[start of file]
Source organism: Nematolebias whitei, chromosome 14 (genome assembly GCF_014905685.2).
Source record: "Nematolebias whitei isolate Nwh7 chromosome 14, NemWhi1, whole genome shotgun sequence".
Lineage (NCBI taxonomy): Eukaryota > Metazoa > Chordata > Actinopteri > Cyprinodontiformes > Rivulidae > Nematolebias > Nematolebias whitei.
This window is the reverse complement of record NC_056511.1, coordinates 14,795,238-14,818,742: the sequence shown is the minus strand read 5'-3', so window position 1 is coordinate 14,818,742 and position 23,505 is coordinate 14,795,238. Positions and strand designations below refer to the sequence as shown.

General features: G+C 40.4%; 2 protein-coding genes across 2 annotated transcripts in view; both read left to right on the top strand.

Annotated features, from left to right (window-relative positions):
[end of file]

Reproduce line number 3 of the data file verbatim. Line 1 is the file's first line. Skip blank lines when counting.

Lineage (NCBI taxonomy): Eukaryota > Metazoa > Chordata > Actinopteri > Cyprinodontiformes > Rivulidae > Nematolebias > Nematolebias whitei.